Thursday, March 10, 2011

French Chocolate Macarons

Fire and Ice
by Robert Frost

Some say the world will end in fire,
Some say in ice.
From what I’ve tasted of desire
I hold with those who favor fire.
But if it had to perish twice,
I think I know enough of hate
To say that for destruction ice
Is also great
And would suffice.

Poetry can be so beautiful. But at times it frustrates me. Sometimes, I read over the poem once and feel a connection to it instantly. Other times, I will read it through several times and have absolutely no idea what it’s talking about. “If she’s talking about the meaning of life, why the heck is she bringing an urn into the picture?”

The thing with poems is that you can analyze them in many different ways and there is no right way. It’s not like math where the answer is either right or wrong. Every single interpretation is “interesting;” it is never incorrect. This induces overanalyzing, which I feel we do too much of in English class at school…

Nonetheless, the emotion and power that can be expressed through simply words is remarkable. Words can make you laugh, can make you blush, make you want to disappear, make you ponder the future, and words can make you fall apart and cry until you have a pond to drown yourself in. But why be so morbid? Poems can also bring the edges of your lips up, like I hope this little haiku of mine will :)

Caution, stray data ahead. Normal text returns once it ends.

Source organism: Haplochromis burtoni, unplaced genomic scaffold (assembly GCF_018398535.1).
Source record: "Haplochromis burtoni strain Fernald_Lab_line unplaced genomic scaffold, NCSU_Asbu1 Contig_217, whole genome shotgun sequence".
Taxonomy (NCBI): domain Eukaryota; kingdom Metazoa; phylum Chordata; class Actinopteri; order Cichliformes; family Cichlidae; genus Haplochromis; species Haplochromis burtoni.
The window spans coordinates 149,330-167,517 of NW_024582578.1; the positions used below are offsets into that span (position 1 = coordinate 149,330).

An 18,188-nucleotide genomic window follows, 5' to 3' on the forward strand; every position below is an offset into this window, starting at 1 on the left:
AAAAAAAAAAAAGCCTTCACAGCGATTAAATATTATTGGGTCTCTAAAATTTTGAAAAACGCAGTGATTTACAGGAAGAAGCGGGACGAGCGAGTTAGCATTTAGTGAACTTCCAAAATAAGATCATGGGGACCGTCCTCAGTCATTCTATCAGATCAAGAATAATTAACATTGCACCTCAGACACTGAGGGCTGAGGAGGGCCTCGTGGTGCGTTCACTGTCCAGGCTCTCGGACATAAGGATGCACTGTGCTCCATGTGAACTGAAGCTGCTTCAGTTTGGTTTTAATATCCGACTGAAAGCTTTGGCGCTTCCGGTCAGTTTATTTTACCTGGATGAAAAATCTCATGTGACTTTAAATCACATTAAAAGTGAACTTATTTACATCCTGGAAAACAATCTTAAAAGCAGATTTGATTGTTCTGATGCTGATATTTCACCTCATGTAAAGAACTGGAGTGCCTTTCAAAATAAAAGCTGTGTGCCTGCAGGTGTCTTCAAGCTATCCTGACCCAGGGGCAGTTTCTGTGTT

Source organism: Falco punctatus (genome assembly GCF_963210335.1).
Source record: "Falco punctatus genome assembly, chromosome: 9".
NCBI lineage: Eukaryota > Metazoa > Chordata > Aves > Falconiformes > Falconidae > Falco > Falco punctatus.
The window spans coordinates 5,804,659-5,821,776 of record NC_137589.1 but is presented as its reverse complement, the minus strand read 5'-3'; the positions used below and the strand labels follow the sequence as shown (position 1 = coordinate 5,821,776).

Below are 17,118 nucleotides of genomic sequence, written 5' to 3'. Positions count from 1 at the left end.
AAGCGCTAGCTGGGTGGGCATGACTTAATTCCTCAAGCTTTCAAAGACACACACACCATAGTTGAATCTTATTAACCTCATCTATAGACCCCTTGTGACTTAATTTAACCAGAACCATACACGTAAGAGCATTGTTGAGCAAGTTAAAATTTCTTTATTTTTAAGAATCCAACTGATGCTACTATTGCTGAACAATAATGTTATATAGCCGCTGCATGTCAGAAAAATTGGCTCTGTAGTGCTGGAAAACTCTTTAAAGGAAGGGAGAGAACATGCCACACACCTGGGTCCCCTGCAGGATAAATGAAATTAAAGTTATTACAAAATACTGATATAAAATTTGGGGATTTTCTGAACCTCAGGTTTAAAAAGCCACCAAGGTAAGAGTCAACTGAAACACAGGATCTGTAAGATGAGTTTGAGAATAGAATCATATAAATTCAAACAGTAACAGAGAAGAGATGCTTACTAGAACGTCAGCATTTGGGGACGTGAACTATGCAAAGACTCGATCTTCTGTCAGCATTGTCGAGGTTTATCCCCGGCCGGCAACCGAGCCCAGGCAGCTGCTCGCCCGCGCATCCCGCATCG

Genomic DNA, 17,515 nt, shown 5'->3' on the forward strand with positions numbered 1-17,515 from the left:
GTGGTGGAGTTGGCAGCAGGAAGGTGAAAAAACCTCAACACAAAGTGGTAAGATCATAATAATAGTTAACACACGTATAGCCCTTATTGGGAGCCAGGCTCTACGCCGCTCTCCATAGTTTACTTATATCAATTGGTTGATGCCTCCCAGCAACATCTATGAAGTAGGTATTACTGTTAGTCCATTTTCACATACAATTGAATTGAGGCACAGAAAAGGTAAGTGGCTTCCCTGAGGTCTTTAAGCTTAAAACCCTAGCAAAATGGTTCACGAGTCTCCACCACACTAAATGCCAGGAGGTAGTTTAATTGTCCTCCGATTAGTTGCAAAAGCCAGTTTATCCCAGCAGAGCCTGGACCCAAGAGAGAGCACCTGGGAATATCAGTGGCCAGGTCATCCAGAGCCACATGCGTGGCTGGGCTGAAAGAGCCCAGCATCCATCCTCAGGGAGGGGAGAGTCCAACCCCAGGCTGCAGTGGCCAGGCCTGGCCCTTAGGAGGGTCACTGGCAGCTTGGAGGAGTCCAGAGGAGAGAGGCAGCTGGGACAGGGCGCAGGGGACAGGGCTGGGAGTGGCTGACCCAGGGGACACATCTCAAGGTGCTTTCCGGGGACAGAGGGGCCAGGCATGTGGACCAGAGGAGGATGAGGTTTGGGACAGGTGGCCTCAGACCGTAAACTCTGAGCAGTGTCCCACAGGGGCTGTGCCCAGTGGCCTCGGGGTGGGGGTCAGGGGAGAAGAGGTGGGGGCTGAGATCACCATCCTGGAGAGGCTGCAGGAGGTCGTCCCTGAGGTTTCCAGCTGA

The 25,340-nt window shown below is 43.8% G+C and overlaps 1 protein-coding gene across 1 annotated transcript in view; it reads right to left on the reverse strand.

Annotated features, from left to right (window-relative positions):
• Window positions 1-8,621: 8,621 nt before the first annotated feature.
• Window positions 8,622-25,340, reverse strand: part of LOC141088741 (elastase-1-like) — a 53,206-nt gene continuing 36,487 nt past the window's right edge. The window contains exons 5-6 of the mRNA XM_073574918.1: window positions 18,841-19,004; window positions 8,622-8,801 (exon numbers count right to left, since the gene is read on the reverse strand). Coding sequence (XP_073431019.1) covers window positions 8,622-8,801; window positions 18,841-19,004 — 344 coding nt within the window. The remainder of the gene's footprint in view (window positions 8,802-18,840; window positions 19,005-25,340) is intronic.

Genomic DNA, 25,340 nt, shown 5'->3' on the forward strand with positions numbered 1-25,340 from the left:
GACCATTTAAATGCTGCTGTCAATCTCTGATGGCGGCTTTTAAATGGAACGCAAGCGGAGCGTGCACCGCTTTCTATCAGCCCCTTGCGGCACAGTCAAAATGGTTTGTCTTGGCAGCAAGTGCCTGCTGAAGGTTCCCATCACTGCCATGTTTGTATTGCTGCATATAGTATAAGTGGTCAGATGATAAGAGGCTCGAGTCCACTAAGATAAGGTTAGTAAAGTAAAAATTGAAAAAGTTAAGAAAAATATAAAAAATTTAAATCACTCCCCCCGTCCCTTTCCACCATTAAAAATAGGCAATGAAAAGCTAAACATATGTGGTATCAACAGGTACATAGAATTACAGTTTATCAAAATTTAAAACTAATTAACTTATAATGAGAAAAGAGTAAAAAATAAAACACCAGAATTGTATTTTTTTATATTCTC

Chocolate records
Crispy, chewy, in and out
Dainty lil fellas


1/2 cup blanched whole almonds
1 1/2 cups confectioners' sugar
3 tbsp unsweetened cocoa powder
3 large egg whites
Pinch of salt
2 tsp granulated sugar

Marshmallow Fluff


1. Preheat oven to 400 degrees F.
2. Pulse the almonds with 3/4 cup of the confectioners' sugar in a food processor until finely ground. Add the cocoa powder and the remaining 3/4 cup confectioners' sugar and pulse until well blended.
3. Beat the egg whites with the salt with an electric mixer on medium-high speed in a large bowl just until the whites form soft peaks when the beaters are lifted.
4. Add the granulated sugar and beat just until the whites form stiff peaks when the beaters are lifted. Gently fold in the almond mixture.
5. Transfer the batter to a pastry bag fitted with a 1/2-inch plain tip. Pipe out 1-inch-diameter mounds about 2 inches apart on lined baking sheets. Bake for 6 to 8 minutes, until the tops appear dry but the macaroons are still slightly soft to the touch.
6. Let the cookies cool for 5 minutes on the baking sheet. Carefully peel the paper off the macaroons and transfer to wire racks to cool completely.
7. Sandwich cookies together with marshmallow Fluff or buttercream.

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